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KrisEnergy Q4 loss widens to US$82.7m despite higher revenue

KRISENERGY, which is in the midst of a debt restructuring, sank further into the red for the fourth quarter last year. Its net loss deepened to US$82.7 million, from the US$73.9 million loss a year ago.

Despite a surge in revenue, the bottom line was weighed down by higher depreciation, depletion and amortisation charges as well as increased finance costs, the upstream oil and gas firm said on Friday.

Finance costs amounted to US$15.2 million compared to US$11.3 million a year ago. This comprised non-cash accretion of bond discount, lease liability and decommissioning provisions, bank loan interest on the revolving credit facility from DBS, default interest expenses on the due-2022 and due-2023 notes, and financial restructuring expense.

Loss per share stood at 5.5 US cents for the quarter, compared to the year-ago loss per share of five US cents.

Revenue doubled to US$35.1 million from US$17.4 million a year ago, mainly as a result of two liftings from the Wassana field in Q4 2019 compared to only one lifting in Q4 2018.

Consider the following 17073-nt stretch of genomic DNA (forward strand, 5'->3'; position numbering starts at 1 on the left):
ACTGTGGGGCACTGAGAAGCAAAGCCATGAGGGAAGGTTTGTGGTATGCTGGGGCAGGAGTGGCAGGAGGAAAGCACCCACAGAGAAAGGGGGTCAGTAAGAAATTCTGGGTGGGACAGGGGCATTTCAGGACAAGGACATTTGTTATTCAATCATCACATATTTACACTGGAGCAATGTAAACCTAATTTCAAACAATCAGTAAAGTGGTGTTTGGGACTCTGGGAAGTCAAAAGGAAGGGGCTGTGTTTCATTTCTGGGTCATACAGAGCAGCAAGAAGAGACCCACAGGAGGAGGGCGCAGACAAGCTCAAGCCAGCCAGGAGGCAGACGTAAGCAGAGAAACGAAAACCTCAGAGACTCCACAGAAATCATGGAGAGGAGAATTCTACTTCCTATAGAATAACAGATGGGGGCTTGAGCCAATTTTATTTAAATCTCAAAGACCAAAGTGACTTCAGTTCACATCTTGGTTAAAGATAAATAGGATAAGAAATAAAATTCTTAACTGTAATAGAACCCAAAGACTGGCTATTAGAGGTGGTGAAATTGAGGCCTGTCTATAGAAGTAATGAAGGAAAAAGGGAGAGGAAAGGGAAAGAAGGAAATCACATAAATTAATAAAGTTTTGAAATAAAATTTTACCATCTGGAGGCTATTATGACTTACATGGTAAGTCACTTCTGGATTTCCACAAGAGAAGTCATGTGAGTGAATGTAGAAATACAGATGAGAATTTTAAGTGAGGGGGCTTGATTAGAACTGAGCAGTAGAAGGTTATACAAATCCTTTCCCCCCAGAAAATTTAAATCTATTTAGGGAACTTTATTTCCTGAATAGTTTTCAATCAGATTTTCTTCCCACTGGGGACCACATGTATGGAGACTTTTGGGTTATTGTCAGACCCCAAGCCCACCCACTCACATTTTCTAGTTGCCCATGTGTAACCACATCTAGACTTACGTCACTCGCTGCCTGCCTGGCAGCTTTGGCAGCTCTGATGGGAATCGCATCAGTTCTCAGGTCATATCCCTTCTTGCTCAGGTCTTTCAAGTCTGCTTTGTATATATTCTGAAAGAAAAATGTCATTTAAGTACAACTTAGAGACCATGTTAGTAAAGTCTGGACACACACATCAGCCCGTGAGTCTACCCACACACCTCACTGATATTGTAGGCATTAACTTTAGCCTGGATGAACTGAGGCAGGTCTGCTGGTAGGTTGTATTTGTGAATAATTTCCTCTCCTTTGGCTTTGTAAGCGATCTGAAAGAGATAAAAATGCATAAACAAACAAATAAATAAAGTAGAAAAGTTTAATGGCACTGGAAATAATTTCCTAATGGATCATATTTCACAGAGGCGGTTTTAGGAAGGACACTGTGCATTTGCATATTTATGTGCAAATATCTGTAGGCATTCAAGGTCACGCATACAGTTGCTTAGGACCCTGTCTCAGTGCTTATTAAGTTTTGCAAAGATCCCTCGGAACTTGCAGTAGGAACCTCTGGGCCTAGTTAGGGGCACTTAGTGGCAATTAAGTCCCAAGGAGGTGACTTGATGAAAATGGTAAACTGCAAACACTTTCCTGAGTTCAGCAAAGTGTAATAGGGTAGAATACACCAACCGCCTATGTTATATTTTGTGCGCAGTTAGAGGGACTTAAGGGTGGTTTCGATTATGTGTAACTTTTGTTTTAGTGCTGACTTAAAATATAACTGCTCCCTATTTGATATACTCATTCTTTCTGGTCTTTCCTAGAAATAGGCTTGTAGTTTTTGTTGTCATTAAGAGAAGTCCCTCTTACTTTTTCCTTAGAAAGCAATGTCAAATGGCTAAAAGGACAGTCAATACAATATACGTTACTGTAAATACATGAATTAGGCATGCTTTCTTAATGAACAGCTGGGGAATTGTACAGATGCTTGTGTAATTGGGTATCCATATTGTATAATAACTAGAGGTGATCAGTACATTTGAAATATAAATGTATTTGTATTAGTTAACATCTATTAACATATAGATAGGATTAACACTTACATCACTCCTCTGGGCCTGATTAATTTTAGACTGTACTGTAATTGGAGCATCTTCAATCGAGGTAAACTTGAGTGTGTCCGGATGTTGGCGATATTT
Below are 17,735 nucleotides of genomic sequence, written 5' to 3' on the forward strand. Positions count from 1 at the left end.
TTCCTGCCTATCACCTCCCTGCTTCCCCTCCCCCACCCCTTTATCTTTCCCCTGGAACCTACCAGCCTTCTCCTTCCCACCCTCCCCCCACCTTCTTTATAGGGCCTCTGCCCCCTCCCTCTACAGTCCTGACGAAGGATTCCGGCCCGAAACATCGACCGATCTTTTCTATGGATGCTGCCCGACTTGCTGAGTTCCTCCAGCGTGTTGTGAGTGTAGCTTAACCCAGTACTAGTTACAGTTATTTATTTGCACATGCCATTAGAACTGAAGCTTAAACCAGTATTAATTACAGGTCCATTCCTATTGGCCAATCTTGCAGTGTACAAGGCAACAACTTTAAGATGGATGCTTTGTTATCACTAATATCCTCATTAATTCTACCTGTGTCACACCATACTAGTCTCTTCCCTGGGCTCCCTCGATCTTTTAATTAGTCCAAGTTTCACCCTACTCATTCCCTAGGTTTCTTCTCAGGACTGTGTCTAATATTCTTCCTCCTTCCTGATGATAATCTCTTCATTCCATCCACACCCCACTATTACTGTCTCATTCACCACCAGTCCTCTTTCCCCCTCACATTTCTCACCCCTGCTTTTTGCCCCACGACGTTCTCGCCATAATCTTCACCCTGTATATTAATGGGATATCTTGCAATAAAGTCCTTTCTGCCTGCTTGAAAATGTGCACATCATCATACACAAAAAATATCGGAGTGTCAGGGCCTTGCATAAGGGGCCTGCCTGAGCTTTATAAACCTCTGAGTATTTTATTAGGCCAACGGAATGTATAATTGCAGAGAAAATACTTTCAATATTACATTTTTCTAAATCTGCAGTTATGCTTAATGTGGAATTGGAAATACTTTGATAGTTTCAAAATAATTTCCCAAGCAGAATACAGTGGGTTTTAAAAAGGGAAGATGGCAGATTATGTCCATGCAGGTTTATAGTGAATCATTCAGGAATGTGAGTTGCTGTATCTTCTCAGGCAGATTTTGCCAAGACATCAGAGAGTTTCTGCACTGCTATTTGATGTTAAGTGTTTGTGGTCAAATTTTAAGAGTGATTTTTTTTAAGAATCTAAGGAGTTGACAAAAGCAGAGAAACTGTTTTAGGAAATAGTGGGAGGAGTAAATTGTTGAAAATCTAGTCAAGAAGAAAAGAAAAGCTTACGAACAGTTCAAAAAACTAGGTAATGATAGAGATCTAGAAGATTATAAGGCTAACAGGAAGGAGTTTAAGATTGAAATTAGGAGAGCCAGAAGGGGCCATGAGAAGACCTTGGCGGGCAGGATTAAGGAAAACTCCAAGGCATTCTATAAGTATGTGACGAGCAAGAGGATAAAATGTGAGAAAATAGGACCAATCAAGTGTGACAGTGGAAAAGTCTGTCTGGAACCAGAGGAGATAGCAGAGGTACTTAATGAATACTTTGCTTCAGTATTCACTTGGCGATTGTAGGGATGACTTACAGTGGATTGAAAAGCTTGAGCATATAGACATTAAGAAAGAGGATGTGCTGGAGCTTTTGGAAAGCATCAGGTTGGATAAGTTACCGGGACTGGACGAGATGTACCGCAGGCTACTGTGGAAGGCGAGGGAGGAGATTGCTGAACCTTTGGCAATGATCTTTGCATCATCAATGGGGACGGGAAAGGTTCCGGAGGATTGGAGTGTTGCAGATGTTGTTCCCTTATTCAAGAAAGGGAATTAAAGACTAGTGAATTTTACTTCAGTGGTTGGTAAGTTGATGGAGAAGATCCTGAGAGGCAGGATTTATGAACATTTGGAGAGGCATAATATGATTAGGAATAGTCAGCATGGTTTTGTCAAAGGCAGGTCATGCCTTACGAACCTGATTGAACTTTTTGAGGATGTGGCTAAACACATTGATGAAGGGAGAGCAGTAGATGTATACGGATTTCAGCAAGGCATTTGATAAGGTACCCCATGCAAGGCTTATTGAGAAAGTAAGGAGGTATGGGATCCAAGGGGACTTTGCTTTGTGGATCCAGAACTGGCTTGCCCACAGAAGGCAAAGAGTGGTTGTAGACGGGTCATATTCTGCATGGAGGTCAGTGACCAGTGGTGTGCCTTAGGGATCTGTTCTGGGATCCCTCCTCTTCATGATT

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This was partially offset by the lower average realised selling prices for oil and liquids. The average benchmark Brent crude price fell 9 per cent year on year during the quarter.

Due to the group’s accumulated losses, no dividend was declared for the year ended Dec 31, 2019, the same as the year before.

For the full year, net loss widened to US$168.9 million, from the US$137.4 million loss for 2018.

Lower prices and lower sales dragged revenue down by 12.6 per cent to US$126.5 million for the year.

As at Dec 31, 2019, the group had about US$503 million in borrowings and debt securities repayable within the next one year or on demand.

These comprise its zero-coupon notes, the DBS revolving credit facility maturing on June 30, 2020, the notes maturing in 2022 and 2023, as well as two unsecured term loans from HSBC and Standard Chartered Bank.

Last week, KrisEnergy said it would not make principal and interest payments totalling US$4.5 million coming due on Feb 21, 2020, under the two term loans. It also would not pay about S$4.2 million in interest due on Feb 22, 2020, under the notes maturing in 2023.

KrisEnergy’s debt moratorium has been extended till May 27, 2020.

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